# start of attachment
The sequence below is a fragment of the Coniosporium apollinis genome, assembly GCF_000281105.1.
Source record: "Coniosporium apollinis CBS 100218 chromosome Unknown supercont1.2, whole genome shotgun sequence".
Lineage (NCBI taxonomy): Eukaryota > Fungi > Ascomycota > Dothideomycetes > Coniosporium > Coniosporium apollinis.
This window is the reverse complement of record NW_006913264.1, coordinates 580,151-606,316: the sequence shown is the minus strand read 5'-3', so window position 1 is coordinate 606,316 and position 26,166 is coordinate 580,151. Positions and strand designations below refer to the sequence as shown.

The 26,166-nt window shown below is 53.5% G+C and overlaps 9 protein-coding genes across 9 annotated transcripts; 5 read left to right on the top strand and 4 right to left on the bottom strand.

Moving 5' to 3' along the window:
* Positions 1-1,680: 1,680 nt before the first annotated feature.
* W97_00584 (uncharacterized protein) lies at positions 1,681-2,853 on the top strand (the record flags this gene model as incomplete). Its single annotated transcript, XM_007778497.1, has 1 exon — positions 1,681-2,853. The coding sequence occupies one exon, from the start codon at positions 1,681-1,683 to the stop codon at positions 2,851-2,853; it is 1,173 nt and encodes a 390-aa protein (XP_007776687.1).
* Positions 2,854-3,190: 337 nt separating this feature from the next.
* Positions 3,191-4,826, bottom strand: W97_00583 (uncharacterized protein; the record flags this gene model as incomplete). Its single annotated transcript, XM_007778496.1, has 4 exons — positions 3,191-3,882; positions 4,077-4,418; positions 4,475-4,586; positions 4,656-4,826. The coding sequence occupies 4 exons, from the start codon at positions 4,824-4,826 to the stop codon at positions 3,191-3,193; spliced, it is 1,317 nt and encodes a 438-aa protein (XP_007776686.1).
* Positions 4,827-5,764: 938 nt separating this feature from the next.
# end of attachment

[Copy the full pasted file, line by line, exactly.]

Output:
The sequence below is a fragment of the Coniosporium apollinis genome, assembly GCF_000281105.1.
Source record: "Coniosporium apollinis CBS 100218 chromosome Unknown supercont1.2, whole genome shotgun sequence".
Lineage (NCBI taxonomy): Eukaryota > Fungi > Ascomycota > Dothideomycetes > Coniosporium > Coniosporium apollinis.
This window is the reverse complement of record NW_006913264.1, coordinates 580,151-606,316: the sequence shown is the minus strand read 5'-3', so window position 1 is coordinate 606,316 and position 26,166 is coordinate 580,151. Positions and strand designations below refer to the sequence as shown.

The 26,166-nt window shown below is 53.5% G+C and overlaps 9 protein-coding genes across 9 annotated transcripts; 5 read left to right on the top strand and 4 right to left on the bottom strand.

Moving 5' to 3' along the window:
* Positions 1-1,680: 1,680 nt before the first annotated feature.
* W97_00584 (uncharacterized protein) lies at positions 1,681-2,853 on the top strand (the record flags this gene model as incomplete). Its single annotated transcript, XM_007778497.1, has 1 exon — positions 1,681-2,853. The coding sequence occupies one exon, from the start codon at positions 1,681-1,683 to the stop codon at positions 2,851-2,853; it is 1,173 nt and encodes a 390-aa protein (XP_007776687.1).
* Positions 2,854-3,190: 337 nt separating this feature from the next.
* Positions 3,191-4,826, bottom strand: W97_00583 (uncharacterized protein; the record flags this gene model as incomplete). Its single annotated transcript, XM_007778496.1, has 4 exons — positions 3,191-3,882; positions 4,077-4,418; positions 4,475-4,586; positions 4,656-4,826. The coding sequence occupies 4 exons, from the start codon at positions 4,824-4,826 to the stop codon at positions 3,191-3,193; spliced, it is 1,317 nt and encodes a 438-aa protein (XP_007776686.1).
* Positions 4,827-5,764: 938 nt separating this feature from the next.